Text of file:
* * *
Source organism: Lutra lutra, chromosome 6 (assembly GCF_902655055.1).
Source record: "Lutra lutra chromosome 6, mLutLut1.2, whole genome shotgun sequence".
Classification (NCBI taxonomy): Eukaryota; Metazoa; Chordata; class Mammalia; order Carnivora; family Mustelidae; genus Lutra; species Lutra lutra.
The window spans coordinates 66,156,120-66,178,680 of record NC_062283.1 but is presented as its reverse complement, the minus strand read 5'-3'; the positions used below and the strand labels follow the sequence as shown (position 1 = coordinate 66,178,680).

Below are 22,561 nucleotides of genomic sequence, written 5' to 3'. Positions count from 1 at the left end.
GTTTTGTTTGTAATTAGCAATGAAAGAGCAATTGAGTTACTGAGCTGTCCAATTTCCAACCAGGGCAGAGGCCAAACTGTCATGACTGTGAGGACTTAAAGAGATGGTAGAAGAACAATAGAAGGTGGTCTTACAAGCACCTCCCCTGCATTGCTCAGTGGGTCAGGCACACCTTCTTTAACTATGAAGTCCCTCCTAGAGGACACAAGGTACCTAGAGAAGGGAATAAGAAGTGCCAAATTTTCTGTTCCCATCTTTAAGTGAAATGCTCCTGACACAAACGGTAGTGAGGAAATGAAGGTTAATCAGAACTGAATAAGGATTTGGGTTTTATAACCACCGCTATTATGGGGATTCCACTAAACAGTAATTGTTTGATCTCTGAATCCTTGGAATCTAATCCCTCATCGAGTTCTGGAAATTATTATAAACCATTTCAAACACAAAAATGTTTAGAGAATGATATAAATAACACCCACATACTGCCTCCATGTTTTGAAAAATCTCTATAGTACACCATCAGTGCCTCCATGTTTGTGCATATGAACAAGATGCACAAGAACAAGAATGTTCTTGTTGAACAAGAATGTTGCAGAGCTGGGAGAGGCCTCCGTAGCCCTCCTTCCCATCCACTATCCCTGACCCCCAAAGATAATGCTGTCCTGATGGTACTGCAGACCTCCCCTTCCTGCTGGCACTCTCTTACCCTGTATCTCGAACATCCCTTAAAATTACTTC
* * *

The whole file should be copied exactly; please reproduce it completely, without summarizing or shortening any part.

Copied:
Source organism: Lutra lutra, chromosome 6 (assembly GCF_902655055.1).
Source record: "Lutra lutra chromosome 6, mLutLut1.2, whole genome shotgun sequence".
Classification (NCBI taxonomy): Eukaryota; Metazoa; Chordata; class Mammalia; order Carnivora; family Mustelidae; genus Lutra; species Lutra lutra.
The window spans coordinates 66,156,120-66,178,680 of record NC_062283.1 but is presented as its reverse complement, the minus strand read 5'-3'; the positions used below and the strand labels follow the sequence as shown (position 1 = coordinate 66,178,680).

Below are 22,561 nucleotides of genomic sequence, written 5' to 3'. Positions count from 1 at the left end.
GTTTTGTTTGTAATTAGCAATGAAAGAGCAATTGAGTTACTGAGCTGTCCAATTTCCAACCAGGGCAGAGGCCAAACTGTCATGACTGTGAGGACTTAAAGAGATGGTAGAAGAACAATAGAAGGTGGTCTTACAAGCACCTCCCCTGCATTGCTCAGTGGGTCAGGCACACCTTCTTTAACTATGAAGTCCCTCCTAGAGGACACAAGGTACCTAGAGAAGGGAATAAGAAGTGCCAAATTTTCTGTTCCCATCTTTAAGTGAAATGCTCCTGACACAAACGGTAGTGAGGAAATGAAGGTTAATCAGAACTGAATAAGGATTTGGGTTTTATAACCACCGCTATTATGGGGATTCCACTAAACAGTAATTGTTTGATCTCTGAATCCTTGGAATCTAATCCCTCATCGAGTTCTGGAAATTATTATAAACCATTTCAAACACAAAAATGTTTAGAGAATGATATAAATAACACCCACATACTGCCTCCATGTTTTGAAAAATCTCTATAGTACACCATCAGTGCCTCCATGTTTGTGCATATGAACAAGATGCACAAGAACAAGAATGTTCTTGTTGAACAAGAATGTTGCAGAGCTGGGAGAGGCCTCCGTAGCCCTCCTTCCCATCCACTATCCCTGACCCCCAAAGATAATGCTGTCCTGATGGTACTGCAGACCTCCCCTTCCTGCTGGCACTCTCTTACCCTGTATCTCGAACATCCCTTAAAATTACTTC